One and a half year passed and I did nothing regarding this integration. Even more, at some point I came to the conclusion that this project does not fit for dirtyJOE as it’s rather Proof of Concept than a proper solution to the problem (no matter if the proper solution even exists). I’m still not sure if I don’t change my mind and eventually make it a part of the dirtyJOE, but I’m 100% sure that JVM Operand Stack Viewer deserves a release. An open source release with the full description of the method used to obtain JVM operand stack.
Some time ago I was writing a small class that was supposed to list items from windows objects directory (like WinObj from Sysinternals). Given the fact that there are a lot of examples out there on the internet, it seemed like an easy task. I’ve started coding it without reading any documentation, except required functions definitions:
NTSTATUS WINAPI NtOpenDirectoryObject(
_Out_ PHANDLE DirectoryHandle,
_In_ ACCESS_MASK DesiredAccess,
_In_ POBJECT_ATTRIBUTES ObjectAttributes
NTSTATUS WINAPI NtQueryDirectoryObject(
_In_ HANDLE DirectoryHandle,
_Out_opt_ PVOID Buffer,
_In_ ULONG Length,
_In_ BOOLEAN ReturnSingleEntry,
_In_ BOOLEAN RestartScan,
_Inout_ PULONG Context,
_Out_opt_ PULONG ReturnLength
I’m not quite sure how I ended up deep inside DOSBox debugger, going through 16bit assembly and recovering decompression routine used to handle MM3.CC file, but it was definitely fun. I got the game from one of the recent humble bundles and somehow (this is the part that I’m missing) I’ve found Jeff Ludwig’s page. I’ve read about his approach to modding Might and Magic III and problems related to compressed/encrypted MM3.CC data file. One of the phrases sounded like an invitation:
“It turns out that this algorithm has been a particularly tough nut to crack, and no one has come up with a viable way of decrypting the data.”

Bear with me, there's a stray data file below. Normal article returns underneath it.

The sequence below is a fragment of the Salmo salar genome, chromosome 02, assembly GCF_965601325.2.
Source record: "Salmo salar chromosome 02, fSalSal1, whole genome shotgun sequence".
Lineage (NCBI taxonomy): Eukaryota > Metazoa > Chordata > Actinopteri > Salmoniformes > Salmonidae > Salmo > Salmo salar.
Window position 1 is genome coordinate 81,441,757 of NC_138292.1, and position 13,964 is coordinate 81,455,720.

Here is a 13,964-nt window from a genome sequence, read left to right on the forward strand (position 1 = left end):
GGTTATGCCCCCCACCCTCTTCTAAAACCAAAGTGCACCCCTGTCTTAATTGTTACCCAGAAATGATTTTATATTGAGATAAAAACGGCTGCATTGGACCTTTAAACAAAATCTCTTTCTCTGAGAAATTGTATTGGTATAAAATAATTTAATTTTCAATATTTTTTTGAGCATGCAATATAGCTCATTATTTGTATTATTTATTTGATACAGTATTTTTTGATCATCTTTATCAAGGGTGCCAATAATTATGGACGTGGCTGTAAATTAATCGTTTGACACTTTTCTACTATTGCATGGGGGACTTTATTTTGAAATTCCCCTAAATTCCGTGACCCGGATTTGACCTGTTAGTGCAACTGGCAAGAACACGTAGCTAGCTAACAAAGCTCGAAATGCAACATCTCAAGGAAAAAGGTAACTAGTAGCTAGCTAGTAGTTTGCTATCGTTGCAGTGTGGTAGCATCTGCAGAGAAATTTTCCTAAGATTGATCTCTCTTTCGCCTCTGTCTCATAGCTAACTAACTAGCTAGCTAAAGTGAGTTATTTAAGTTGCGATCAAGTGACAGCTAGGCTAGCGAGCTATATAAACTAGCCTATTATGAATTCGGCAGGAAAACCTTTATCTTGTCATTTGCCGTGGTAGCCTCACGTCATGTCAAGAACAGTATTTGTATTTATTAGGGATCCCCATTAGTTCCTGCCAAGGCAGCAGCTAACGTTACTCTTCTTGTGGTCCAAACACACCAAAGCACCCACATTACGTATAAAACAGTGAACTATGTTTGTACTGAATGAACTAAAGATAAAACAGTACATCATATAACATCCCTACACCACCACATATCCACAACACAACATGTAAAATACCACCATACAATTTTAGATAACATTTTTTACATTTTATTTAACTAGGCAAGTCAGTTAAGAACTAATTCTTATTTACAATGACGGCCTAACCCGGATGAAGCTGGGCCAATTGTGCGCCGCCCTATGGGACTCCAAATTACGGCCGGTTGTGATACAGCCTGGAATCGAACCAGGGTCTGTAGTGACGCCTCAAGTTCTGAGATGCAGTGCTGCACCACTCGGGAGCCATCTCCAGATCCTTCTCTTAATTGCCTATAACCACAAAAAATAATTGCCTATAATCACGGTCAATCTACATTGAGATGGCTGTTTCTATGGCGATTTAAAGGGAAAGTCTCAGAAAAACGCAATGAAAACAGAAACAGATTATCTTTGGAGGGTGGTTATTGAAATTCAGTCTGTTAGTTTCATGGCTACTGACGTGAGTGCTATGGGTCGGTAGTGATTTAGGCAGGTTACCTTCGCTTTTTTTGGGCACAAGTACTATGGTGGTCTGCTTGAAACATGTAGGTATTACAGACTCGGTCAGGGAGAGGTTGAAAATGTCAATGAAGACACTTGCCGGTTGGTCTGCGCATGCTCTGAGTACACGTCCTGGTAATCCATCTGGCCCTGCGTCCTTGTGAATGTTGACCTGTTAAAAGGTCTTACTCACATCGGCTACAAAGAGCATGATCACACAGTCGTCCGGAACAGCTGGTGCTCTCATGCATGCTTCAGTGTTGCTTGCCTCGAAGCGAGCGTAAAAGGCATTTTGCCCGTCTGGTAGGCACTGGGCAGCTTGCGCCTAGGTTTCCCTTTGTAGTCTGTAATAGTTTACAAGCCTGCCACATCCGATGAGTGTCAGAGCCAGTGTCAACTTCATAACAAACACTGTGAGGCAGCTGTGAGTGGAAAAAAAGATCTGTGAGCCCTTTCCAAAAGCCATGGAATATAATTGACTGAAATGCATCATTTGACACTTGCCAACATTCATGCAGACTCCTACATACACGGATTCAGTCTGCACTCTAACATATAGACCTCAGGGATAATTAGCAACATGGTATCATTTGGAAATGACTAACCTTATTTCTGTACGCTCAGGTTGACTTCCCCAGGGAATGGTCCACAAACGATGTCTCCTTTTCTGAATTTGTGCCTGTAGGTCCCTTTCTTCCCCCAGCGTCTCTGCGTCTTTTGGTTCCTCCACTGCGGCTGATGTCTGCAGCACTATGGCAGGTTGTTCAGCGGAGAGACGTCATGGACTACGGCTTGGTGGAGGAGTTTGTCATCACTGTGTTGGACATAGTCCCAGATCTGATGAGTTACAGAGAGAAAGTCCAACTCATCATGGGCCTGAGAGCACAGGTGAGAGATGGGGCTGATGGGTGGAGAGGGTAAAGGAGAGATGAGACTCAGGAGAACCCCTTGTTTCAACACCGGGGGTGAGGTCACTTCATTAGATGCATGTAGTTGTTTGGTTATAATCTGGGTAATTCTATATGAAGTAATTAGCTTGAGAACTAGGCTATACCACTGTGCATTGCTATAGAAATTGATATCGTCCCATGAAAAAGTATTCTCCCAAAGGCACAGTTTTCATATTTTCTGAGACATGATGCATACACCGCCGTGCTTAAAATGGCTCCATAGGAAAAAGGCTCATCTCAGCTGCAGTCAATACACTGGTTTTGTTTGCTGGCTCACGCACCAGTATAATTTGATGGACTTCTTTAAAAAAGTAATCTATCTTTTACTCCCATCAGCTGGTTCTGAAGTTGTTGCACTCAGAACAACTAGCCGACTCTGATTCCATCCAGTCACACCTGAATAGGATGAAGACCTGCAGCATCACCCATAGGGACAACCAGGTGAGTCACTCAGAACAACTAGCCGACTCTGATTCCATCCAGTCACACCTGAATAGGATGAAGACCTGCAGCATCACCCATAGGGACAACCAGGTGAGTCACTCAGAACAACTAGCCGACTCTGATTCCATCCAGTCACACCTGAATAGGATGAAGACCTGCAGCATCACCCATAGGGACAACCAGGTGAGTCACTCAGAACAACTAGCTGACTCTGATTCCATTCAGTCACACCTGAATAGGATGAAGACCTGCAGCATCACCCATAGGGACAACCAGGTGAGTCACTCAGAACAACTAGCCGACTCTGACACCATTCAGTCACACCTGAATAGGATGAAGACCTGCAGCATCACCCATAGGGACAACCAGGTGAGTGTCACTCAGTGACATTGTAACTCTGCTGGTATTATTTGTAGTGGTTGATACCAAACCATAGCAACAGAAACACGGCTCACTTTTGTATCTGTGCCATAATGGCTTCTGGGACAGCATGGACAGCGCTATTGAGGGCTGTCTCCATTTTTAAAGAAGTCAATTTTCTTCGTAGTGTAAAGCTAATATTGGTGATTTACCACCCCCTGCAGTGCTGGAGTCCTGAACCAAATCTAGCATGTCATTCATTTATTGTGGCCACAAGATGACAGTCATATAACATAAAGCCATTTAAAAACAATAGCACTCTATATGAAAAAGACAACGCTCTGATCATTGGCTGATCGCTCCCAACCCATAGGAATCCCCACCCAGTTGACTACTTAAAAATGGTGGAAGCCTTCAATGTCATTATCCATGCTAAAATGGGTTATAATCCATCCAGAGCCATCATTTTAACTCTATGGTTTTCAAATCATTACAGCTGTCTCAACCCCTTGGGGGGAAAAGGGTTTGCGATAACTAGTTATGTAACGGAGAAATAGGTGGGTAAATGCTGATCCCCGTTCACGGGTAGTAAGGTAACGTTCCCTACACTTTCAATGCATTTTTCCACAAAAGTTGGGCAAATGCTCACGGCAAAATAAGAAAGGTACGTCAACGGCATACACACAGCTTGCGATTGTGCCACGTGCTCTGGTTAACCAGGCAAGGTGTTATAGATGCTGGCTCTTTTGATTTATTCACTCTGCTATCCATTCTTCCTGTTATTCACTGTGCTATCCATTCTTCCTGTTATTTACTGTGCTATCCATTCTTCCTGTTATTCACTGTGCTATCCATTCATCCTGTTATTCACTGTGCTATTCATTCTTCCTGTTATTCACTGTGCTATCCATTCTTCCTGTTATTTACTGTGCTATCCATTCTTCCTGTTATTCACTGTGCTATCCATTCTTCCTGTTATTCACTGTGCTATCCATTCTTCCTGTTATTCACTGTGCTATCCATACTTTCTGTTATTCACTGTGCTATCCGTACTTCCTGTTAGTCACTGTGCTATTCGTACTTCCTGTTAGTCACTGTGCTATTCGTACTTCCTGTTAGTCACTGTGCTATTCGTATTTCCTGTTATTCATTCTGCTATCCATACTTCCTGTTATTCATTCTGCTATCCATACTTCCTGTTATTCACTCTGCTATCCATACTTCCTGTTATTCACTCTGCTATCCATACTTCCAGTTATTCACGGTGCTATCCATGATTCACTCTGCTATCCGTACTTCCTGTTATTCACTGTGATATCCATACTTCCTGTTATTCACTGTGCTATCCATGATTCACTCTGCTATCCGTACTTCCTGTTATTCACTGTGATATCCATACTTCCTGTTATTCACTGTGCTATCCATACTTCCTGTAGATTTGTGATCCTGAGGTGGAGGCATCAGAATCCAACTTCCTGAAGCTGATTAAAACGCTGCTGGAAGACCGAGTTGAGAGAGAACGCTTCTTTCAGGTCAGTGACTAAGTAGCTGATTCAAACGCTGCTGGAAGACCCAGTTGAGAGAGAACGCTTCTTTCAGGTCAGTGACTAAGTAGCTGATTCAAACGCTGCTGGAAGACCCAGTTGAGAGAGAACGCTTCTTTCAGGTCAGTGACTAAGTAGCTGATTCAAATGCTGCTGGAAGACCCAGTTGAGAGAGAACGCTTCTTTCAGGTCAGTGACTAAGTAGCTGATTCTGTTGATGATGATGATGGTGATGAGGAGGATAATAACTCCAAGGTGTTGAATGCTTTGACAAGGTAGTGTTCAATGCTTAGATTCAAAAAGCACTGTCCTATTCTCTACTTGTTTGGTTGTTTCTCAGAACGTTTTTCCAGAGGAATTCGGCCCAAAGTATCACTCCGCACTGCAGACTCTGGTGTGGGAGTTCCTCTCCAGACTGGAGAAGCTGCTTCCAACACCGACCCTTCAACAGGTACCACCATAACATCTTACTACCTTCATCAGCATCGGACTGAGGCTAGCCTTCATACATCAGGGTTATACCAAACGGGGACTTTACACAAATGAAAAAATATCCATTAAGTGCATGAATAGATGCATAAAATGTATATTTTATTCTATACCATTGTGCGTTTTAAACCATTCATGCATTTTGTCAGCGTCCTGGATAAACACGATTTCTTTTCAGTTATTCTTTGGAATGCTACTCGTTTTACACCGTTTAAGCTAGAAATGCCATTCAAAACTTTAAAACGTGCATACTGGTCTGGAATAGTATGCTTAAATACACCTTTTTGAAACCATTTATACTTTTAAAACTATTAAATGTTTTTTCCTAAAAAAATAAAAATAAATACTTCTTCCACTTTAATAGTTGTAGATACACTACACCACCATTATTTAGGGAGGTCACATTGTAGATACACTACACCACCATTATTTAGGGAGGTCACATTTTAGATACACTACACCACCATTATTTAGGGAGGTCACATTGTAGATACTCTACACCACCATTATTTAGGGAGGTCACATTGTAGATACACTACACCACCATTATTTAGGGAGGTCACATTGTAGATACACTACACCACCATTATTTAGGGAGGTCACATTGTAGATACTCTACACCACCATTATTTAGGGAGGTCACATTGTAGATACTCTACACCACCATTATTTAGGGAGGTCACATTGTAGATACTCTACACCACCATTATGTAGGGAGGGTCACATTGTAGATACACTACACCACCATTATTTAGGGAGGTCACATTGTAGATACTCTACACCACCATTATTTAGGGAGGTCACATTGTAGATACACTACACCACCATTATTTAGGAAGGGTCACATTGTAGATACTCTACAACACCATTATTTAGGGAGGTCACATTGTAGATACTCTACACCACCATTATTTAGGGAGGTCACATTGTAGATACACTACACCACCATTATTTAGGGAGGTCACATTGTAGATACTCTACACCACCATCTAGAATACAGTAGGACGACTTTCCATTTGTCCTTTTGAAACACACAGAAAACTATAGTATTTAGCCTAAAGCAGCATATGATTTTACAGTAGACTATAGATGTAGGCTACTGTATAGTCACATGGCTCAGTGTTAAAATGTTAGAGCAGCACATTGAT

I recommend reading the whole story as his method of dealing with this problem is also great. In this post I’ll describe how I’ve handled it, in the end there will be link to the open source utility that can not only decompress, but also compress valid MM3.CC file.
Two days ago VMware published new update for Workstation version 10 (release notes). According to the changelog it should fix some security issues reported in OpenSSL. That’s nice, however there is a small problem with this update. VMware.exe (the GUI part of VMmare) started crashing immediately after update. This was quite a learning experience, do not update critical software if you have something important to do, as the new version can be worse than the one you are using. Since I didn’t have the previous installer at hand, I had to somehow resolve this issue differently (yeah sure, I just wanted to debug it and see, why it is crashing).
Every once in a while I’m posting solution to some crackme that I consider interesting. By interesting, I mean the solution, so it is not exactly about key generation algorithm but also about technology and tricks that are utilized. Looking at the traffic statistics, it seems that this topic isn’t exactly the one that people would like to read (three posts – 5,63% of total unique page views), but I’m truly convinced that it has great potential for every single person that wants to learn something new. All in all, there is at least one person that benefits from those tutorials – ME :) Back to the topic, in this post I’ll describe warsaw’s Java Crackme 3. Crackme was published on 14th October 2012 on crackmes.de, I’ve picked it up around February 2013, so literally speaking, it took me one year to solve it (of course I had some huge breaks meanwhile). Difficulty of the crackme was set to 5 (Professional problem to solve) in the crackmes.de scale and I must fully agree with it. It is Java crackme, but it wasn’t written in Java, I’m 99% sure that it was written in Jasmin or other assembler for Java Virtual Machine (JVM). Hand-crafted assembler and bunch of obfuscation tricks renders all existing decompilers pretty much useless, so it will not be yet another simple Java analysis.